The HR blog Fistfull of Talent raises a concern I think a lot of HR professionals feel. See article “Hey Employment Law ‘Experts’, You’re Killing My Profession.” Kris Dunn expresses the all too common sentiment that employment lawyers are not advising their clients – but are rather scaring them into inaction. Kris uses the example of advice some lawyers are providing about whether or not companies should use social networking sites and Google to conduct background checks on job applicants. Taking the conservative approach, many lawyers, as Kris notes, advise against using these new technologies out of concern that it could create potential discrimination claims. (Side note to Kris – I warned awhile ago that companies should be using the Internet to conduct background checks.)
Kris’ analysis is right on for a number of reasons. First, lawyers are trained to point out the risks of any situation to properly advise their clients. Second, lawyers are notoriously behind the technology curve. Most do not know what “new” technologies are being used or how to use them, and this creates concern as anyone is scared about what they do not know about.
Employment lawyers need to take heed of this critique. HR professionals have jobs to perform and companies to run. They need legal advice that helps them perform their jobs better – not scare them into failing to change and keeping up with the times.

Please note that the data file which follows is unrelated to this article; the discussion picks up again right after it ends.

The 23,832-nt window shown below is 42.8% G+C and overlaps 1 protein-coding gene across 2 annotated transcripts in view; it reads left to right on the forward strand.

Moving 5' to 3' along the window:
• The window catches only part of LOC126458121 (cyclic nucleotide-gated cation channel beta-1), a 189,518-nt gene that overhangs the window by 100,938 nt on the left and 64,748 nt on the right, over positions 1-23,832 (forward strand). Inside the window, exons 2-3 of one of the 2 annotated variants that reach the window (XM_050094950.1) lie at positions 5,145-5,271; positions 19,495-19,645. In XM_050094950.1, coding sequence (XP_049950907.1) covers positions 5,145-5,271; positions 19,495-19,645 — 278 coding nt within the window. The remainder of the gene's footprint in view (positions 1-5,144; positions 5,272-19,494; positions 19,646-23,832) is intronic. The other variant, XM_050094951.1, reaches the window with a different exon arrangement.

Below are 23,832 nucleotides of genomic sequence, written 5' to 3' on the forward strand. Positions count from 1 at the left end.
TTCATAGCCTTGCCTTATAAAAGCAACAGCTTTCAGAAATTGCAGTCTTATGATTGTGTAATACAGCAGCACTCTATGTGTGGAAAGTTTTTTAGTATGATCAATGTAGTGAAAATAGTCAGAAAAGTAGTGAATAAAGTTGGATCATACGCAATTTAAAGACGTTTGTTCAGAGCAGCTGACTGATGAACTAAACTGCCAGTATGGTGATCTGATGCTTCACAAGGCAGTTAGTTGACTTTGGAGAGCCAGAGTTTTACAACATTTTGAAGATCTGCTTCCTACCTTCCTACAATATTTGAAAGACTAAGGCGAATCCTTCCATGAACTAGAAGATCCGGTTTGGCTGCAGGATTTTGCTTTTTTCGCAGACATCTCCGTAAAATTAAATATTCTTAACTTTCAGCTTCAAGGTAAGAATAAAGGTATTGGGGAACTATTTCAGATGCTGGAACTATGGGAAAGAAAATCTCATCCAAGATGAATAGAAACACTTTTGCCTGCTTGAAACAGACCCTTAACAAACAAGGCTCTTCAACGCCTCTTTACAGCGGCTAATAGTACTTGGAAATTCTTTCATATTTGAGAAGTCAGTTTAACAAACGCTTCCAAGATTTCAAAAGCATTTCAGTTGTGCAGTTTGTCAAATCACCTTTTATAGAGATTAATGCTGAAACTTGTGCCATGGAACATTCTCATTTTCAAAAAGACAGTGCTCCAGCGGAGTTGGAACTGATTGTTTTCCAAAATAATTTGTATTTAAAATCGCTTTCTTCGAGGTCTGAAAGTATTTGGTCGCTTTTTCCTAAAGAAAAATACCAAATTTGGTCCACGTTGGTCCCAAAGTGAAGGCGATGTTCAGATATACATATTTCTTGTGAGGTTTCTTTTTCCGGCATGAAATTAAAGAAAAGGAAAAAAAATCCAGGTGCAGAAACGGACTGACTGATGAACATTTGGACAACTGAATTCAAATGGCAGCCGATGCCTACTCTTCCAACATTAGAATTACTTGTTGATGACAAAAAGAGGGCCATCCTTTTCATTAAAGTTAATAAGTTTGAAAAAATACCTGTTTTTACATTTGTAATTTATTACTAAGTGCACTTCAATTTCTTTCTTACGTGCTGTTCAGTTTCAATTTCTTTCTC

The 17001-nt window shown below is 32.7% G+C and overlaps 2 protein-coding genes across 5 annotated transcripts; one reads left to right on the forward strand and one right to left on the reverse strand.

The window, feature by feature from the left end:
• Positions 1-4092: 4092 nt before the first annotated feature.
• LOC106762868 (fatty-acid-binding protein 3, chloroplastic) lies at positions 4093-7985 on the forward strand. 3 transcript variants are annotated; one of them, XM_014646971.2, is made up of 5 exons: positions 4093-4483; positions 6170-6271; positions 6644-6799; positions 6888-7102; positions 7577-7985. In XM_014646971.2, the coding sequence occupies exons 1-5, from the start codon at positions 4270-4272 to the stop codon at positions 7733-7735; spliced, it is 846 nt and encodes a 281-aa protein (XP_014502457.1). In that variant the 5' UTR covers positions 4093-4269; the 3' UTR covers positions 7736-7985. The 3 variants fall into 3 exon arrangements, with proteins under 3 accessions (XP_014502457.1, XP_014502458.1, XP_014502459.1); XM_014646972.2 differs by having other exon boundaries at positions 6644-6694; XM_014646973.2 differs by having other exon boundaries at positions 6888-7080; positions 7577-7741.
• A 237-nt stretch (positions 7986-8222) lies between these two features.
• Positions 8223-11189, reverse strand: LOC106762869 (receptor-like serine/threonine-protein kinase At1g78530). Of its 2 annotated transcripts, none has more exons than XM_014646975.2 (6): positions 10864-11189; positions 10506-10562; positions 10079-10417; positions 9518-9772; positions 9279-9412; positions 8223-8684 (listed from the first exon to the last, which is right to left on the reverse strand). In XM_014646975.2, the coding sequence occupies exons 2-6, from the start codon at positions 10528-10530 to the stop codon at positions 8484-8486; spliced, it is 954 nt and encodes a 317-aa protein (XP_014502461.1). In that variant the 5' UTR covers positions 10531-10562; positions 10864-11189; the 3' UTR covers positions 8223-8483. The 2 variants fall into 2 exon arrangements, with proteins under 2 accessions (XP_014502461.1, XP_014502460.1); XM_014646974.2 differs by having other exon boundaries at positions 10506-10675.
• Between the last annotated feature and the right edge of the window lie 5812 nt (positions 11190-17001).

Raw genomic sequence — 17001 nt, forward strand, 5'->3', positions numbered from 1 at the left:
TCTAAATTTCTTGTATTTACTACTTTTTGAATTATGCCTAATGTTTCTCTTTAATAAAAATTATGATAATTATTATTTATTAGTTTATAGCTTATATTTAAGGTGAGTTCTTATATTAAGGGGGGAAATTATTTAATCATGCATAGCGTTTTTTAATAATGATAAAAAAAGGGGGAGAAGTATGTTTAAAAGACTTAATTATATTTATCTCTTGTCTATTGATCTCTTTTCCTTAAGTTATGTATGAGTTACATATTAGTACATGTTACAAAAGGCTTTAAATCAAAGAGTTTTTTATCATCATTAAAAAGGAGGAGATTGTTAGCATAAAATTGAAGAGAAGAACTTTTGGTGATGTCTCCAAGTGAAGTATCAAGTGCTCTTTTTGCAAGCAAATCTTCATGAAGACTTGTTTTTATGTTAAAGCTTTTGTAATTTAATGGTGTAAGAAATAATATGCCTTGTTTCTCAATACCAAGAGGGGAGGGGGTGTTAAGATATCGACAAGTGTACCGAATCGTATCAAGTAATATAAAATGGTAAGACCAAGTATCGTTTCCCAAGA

Employment lawyers need to recognize that change entails risk. However, companies always have to change, and lawyers need to help companies navigate this risk, not prevent them from doing anything new.
Note to HR professionals
As you know, the HR profession is changing a lot given today’s new technologies. New issues are creating a lot of uncertainty. Issues such as how to use social networking sites to conduct background checks, monitoring employee’s internet use, and determining "hours worked" when employees always have a smart device on them.
When looking for legal advice about these issues, you need to be certain that your lawyer is familiar and up-to-date with the technology available. Does the lawyer who you are seeking legal advice from have a Twitter, Facebook, or LinkedIn account? Do they use an iPhone or Blackberry? If the answer to these questions are ‘no’ – don’t be surprised if their advice is to avoid these “new” technologies.